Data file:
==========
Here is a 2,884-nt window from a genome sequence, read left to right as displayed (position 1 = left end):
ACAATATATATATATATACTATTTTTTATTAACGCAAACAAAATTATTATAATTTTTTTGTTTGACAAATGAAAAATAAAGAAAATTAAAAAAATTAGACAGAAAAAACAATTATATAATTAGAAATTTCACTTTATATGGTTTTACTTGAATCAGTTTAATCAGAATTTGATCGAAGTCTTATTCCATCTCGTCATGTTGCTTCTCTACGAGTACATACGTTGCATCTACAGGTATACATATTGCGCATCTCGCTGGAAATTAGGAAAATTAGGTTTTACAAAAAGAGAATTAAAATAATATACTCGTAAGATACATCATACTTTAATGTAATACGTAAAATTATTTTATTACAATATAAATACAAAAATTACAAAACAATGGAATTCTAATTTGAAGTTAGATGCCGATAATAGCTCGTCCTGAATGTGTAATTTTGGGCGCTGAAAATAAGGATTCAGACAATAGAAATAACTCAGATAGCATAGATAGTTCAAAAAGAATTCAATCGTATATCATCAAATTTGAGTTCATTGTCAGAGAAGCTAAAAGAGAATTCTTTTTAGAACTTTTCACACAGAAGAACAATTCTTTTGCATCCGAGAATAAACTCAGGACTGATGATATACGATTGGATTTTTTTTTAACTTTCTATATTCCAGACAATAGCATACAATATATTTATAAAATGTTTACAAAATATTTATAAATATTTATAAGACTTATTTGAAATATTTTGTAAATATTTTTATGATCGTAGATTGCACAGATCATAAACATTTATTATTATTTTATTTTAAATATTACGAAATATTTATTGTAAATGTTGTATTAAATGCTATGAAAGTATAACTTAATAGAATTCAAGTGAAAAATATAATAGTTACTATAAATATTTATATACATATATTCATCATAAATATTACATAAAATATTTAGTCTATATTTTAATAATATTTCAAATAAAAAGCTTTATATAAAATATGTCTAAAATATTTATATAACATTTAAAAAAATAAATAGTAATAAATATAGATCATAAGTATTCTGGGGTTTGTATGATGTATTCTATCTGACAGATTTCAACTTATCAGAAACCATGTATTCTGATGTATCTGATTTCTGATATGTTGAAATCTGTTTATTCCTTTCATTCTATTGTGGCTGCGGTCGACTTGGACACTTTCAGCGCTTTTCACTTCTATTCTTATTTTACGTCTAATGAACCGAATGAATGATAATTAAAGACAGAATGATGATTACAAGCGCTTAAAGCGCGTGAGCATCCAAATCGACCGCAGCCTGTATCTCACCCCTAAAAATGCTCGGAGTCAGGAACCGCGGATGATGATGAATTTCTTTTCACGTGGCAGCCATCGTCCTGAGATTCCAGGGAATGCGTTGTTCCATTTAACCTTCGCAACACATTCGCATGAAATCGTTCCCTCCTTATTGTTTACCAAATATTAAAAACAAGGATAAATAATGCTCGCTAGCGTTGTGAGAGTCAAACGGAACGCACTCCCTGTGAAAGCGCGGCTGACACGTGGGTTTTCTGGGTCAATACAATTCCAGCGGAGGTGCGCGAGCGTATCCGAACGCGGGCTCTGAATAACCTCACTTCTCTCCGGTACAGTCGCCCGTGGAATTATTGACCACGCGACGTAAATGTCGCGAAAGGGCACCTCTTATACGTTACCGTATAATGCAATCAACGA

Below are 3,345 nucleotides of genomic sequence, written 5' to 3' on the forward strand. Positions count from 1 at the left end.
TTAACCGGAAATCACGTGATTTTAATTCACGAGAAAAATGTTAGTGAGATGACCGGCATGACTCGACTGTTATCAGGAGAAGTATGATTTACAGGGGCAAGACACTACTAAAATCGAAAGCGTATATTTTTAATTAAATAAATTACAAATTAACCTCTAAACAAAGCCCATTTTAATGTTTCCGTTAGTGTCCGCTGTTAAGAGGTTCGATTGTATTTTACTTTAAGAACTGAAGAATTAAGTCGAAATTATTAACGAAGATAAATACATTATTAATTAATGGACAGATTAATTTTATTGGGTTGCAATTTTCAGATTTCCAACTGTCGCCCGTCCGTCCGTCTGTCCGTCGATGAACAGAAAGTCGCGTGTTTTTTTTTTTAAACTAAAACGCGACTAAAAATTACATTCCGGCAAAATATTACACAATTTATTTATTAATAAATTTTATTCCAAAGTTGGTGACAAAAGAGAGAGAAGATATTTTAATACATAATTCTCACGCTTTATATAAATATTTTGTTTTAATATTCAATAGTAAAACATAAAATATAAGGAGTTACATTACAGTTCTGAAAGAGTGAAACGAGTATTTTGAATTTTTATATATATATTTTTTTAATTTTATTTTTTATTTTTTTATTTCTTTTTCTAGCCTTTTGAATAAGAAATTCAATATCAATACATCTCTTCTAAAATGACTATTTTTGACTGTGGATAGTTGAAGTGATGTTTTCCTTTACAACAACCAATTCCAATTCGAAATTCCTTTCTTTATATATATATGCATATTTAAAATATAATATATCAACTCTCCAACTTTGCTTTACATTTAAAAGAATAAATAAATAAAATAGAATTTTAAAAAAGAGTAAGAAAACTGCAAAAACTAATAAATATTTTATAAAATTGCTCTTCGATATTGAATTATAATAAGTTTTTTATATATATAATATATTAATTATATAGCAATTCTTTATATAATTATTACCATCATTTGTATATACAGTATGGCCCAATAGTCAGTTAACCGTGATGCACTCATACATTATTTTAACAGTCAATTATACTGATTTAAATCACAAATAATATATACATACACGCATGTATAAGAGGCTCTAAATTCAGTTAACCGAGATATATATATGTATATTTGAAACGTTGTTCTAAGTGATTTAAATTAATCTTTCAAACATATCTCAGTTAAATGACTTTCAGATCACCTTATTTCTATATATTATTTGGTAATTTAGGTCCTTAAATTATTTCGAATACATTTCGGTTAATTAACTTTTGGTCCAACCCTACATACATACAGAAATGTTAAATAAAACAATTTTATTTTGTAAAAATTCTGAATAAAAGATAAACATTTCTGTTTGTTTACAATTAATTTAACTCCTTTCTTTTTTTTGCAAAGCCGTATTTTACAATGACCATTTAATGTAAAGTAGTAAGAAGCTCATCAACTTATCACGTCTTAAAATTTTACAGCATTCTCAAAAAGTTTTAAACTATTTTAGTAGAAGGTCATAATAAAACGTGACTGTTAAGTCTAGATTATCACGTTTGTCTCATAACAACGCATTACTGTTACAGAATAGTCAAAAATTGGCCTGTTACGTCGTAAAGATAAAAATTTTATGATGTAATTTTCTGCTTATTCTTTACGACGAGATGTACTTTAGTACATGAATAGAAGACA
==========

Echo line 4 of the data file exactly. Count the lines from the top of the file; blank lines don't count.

TTAACCGGAAATCACGTGATTTTAATTCACGAGAAAAATGTTAGTGAGATGACCGGCATGACTCGACTGTTATCAGGAGAAGTATGATTTACAGGGGCAAGACACTACTAAAATCGAAAGCGTATATTTTTAATTAAATAAATTACAAATTAACCTCTAAACAAAGCCCATTTTAATGTTTCCGTTAGTGTCCGCTGTTAAGAGGTTCGATTGTATTTTACTTTAAGAACTGAAGAATTAAGTCGAAATTATTAACGAAGATAAATACATTATTAATTAATGGACAGATTAATTTTATTGGGTTGCAATTTTCAGATTTCCAACTGTCGCCCGTCCGTCCGTCTGTCCGTCGATGAACAGAAAGTCGCGTGTTTTTTTTTTTAAACTAAAACGCGACTAAAAATTACATTCCGGCAAAATATTACACAATTTATTTATTAATAAATTTTATTCCAAAGTTGGTGACAAAAGAGAGAGAAGATATTTTAATACATAATTCTCACGCTTTATATAAATATTTTGTTTTAATATTCAATAGTAAAACATAAAATATAAGGAGTTACATTACAGTTCTGAAAGAGTGAAACGAGTATTTTGAATTTTTATATATATATTTTTTTAATTTTATTTTTTATTTTTTTATTTCTTTTTCTAGCCTTTTGAATAAGAAATTCAATATCAATACATCTCTTCTAAAATGACTATTTTTGACTGTGGATAGTTGAAGTGATGTTTTCCTTTACAACAACCAATTCCAATTCGAAATTCCTTTCTTTATATATATATGCATATTTAAAATATAATATATCAACTCTCCAACTTTGCTTTACATTTAAAAGAATAAATAAATAAAATAGAATTTTAAAAAAGAGTAAGAAAACTGCAAAAACTAATAAATATTTTATAAAATTGCTCTTCGATATTGAATTATAATAAGTTTTTTATATATATAATATATTAATTATATAGCAATTCTTTATATAATTATTACCATCATTTGTATATACAGTATGGCCCAATAGTCAGTTAACCGTGATGCACTCATACATTATTTTAACAGTCAATTATACTGATTTAAATCACAAATAATATATACATACACGCATGTATAAGAGGCTCTAAATTCAGTTAACCGAGATATATATATGTATATTTGAAACGTTGTTCTAAGTGATTTAAATTAATCTTTCAAACATATCTCAGTTAAATGACTTTCAGATCACCTTATTTCTATATATTATTTGGTAATTTAGGTCCTTAAATTATTTCGAATACATTTCGGTTAATTAACTTTTGGTCCAACCCTACATACATACAGAAATGTTAAATAAAACAATTTTATTTTGTAAAAATTCTGAATAAAAGATAAACATTTCTGTTTGTTTACAATTAATTTAACTCCTTTCTTTTTTTTGCAAAGCCGTATTTTACAATGACCATTTAATGTAAAGTAGTAAGAAGCTCATCAACTTATCACGTCTTAAAATTTTACAGCATTCTCAAAAAGTTTTAAACTATTTTAGTAGAAGGTCATAATAAAACGTGACTGTTAAGTCTAGATTATCACGTTTGTCTCATAACAACGCATTACTGTTACAGAATAGTCAAAAATTGGCCTGTTACGTCGTAAAGATAAAAATTTTATGATGTAATTTTCTGCTTATTCTTTACGACGAGATGTACTTTAGTACATGAATAGAAGACA